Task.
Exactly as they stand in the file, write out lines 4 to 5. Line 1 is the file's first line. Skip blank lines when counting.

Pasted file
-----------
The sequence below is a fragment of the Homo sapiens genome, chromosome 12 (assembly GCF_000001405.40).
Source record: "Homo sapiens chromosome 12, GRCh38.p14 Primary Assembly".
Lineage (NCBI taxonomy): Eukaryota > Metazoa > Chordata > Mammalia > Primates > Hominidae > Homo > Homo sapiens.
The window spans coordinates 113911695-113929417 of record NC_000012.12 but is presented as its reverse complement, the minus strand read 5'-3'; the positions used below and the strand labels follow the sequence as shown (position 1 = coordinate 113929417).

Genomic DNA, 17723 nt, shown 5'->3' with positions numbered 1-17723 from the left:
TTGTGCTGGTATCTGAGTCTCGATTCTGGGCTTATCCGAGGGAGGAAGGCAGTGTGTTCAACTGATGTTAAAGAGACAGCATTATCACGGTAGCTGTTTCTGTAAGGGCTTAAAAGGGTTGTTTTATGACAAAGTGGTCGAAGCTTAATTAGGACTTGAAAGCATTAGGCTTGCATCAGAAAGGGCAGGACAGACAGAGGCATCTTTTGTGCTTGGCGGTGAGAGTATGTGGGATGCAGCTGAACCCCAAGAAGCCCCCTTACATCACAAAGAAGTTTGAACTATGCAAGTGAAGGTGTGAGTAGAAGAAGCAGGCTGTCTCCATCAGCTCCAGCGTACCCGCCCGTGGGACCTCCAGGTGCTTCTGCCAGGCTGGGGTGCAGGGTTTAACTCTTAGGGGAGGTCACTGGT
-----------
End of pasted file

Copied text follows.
The window spans coordinates 113911695-113929417 of record NC_000012.12 but is presented as its reverse complement, the minus strand read 5'-3'; the positions used below and the strand labels follow the sequence as shown (position 1 = coordinate 113929417).

Genomic DNA, 17723 nt, shown 5'->3' with positions numbered 1-17723 from the left: